[time-nuts] Casio Wave Ceptor wrist watch - quick accuracy test
k8yumdoober at gmail.com
Mon Jun 11 19:05:58 EDT 2018
I should have mentioned that my Casio (module 3405) is a G-Shock "diving
watch" with a 20-bar
(~200m depth) rating. In so far as possible, I never take it off my wrist
(TSA check points being the
occasional exception), and don't want any leak problems even though I never
I once bought a watch rated at 20m, and it only lasted about a month before
it leaked. Apparently
normal living stresses are equivalent to diving to moderate to substantial
On Mon, Jun 11, 2018 at 2:44 PM, David G. McGaw <david.g.mcgaw at dartmouth.edu
> I think you guys won the luck of the draw. I have had a Casio WV200DA-1AV
> Wave Ceptor for a while, module 3140. Nice watch, but it gains about 1/2
> sec per day when not synchronized. I recently got a Casio GW-M5610
> G-Shock, module 3153. I have not run it unsychronized, so have not checked
> its drift, but other G-Shocks have been quite good. It is the higher-end
> line with tighter specs and they actually have a trimmer inside.
> David N1HAC
> On 6/11/18 6:30 AM, Dana Whitlow wrote:
>> I bought a Casio 'atomic watch" about 3 months ago, one which uses the
>> '3405' module.
>> I've also been running checks with radio setting turned off, and mine is
>> coming in at
>> just under 1 sec per month, based on seeing how long it takes to drift one
>> But I find that visual/aural coordination is a poor way to do business- if
>> the error is near
>> zero (or an integer number of seconds), my eye/ear/brain will shift to
>> it look like
>> it's "right on" within a few seconds even if the initial look says it's a
>> little bit off.
>> I hadn't thought of the video approach- sure wish I had a means to record
>> video and
>> then view it frame by frame.
>> On Mon, Jun 11, 2018 at 3:20 AM, Esa Heikkinen <tn1ajb at nic.fi> wrote:
>>> There seems to be some kind of comeback going on with 80's style digital
>>> watches. You may find replicas of some 80's models or even re-makes of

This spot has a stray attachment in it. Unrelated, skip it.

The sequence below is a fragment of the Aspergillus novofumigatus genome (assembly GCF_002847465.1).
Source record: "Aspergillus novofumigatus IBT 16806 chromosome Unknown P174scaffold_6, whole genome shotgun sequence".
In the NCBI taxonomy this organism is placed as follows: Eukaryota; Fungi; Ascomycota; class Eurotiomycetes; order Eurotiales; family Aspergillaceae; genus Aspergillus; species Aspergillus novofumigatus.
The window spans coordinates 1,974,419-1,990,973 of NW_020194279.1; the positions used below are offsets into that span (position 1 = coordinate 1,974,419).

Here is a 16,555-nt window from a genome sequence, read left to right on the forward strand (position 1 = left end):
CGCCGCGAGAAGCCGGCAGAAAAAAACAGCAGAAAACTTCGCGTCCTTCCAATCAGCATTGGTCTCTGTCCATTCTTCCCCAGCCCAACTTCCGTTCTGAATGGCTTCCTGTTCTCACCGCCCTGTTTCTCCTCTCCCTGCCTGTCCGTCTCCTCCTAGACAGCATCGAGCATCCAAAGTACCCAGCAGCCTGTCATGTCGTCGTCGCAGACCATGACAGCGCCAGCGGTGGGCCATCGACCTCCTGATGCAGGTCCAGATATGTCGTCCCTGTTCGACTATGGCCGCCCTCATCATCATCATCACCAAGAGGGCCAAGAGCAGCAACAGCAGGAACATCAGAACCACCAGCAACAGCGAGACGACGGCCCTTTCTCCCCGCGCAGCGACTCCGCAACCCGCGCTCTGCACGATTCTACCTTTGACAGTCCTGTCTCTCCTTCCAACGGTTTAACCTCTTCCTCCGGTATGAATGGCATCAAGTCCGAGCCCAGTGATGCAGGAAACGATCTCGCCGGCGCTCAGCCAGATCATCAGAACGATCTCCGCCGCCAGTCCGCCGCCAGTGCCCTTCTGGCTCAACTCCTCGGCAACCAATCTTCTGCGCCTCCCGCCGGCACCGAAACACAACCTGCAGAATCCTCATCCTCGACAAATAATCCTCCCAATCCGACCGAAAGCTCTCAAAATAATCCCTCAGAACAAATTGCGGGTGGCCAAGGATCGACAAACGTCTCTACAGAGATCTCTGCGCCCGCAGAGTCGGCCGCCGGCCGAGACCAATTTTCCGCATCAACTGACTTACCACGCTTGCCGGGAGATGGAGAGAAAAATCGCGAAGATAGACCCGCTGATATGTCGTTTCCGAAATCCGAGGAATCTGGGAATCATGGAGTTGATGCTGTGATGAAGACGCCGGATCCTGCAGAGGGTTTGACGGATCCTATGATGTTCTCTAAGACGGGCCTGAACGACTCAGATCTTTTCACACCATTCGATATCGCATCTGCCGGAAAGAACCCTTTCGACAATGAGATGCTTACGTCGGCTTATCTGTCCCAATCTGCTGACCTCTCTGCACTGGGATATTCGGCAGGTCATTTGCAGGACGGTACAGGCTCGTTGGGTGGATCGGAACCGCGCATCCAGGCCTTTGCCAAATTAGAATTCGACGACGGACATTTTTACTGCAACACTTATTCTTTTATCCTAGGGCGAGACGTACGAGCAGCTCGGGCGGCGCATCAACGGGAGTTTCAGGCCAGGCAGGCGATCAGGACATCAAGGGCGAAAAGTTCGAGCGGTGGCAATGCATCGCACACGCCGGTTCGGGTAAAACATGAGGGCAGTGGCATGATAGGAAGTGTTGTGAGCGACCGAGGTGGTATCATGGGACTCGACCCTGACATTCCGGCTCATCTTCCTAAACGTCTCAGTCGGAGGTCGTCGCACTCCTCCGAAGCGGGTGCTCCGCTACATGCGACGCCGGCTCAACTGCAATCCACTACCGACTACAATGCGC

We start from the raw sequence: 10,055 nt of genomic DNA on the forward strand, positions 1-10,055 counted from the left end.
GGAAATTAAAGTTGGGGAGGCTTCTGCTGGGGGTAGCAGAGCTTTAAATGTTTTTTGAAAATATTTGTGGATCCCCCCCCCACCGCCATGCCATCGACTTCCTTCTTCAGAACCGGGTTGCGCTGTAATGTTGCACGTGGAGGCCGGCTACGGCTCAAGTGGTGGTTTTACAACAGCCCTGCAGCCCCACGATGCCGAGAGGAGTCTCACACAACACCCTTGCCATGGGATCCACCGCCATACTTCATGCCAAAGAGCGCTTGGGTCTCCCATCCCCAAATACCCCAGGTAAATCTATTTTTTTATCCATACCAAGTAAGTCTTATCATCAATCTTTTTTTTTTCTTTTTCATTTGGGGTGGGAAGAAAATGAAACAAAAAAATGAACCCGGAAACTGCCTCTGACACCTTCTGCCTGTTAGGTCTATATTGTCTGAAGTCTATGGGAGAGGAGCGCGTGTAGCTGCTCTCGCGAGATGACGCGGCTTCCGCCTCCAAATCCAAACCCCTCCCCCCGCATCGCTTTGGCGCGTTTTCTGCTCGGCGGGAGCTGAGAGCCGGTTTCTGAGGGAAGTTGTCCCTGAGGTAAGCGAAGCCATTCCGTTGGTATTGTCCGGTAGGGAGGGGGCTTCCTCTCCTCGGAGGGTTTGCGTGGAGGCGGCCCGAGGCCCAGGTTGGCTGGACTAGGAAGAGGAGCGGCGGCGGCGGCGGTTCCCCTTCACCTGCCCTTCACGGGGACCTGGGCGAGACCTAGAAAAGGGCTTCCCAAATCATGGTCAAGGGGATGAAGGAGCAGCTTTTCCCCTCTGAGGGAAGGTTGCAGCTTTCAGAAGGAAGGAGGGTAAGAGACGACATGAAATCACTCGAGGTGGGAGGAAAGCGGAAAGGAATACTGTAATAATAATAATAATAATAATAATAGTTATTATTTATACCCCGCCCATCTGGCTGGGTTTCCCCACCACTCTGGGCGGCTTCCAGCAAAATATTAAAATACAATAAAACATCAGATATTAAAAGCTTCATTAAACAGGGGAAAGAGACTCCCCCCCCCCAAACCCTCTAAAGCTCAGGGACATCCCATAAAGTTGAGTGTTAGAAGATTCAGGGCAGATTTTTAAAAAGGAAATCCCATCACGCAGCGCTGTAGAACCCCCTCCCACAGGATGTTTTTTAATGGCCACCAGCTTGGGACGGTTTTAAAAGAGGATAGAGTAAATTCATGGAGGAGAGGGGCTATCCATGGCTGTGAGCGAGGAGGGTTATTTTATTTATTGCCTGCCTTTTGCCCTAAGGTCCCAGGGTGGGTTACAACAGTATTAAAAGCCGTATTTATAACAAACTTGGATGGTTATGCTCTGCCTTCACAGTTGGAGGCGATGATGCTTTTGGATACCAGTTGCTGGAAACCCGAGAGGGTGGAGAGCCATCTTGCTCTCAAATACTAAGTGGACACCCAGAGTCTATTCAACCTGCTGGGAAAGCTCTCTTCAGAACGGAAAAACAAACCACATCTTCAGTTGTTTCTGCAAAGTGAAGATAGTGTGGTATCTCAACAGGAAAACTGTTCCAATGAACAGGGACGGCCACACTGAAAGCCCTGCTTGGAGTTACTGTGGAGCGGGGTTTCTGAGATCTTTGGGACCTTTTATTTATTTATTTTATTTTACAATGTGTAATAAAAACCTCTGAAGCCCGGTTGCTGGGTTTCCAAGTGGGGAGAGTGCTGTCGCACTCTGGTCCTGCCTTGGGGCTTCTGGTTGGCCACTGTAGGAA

>>> original models from original manufacturer.
>>> So I decided to get one. As a time-nut my primary goal was to have radio
>>> controlled 'atomic' model. So I ended up to Casio Wave Ceptor
>>> WV-59DE-1AVEF. There's many models available from basic digital models
>>> this to very nice ones with with full titanium body (analog style). But
>>> because of the 80's is hot it had to be digital...
>>> Wave Ceptors suport all time signals formats (US, UK/German and Japan)
>>> correct standard is automatically selected when home city is set.
>>> One of the first things to do was to test the accuracy with radio
>>> syncronization turned off. Correct time was fist set with DCF77. Then I
>>> switched off the synconization. After beign about three days off there
>>> no significiant visible error on time. In the video we can see however
>>> about one frame error, which means about 40 milliseconds. Still that's
>>> pretty good result for wrist watch. Also, the syncronization will occur
>>> once per day when the reception is good.
>>> So the watch must be at least calibrated in the factory. Don't know if
>>> watch performs any kind of self-calibration according to radio
>>> syncronization results, most likely not - but it would be technically
>>> So far so good, it's accurate enough - at least as new. When
>>> syncronization is turned on, there should never be visible error on time.
>>> Here's my test video:
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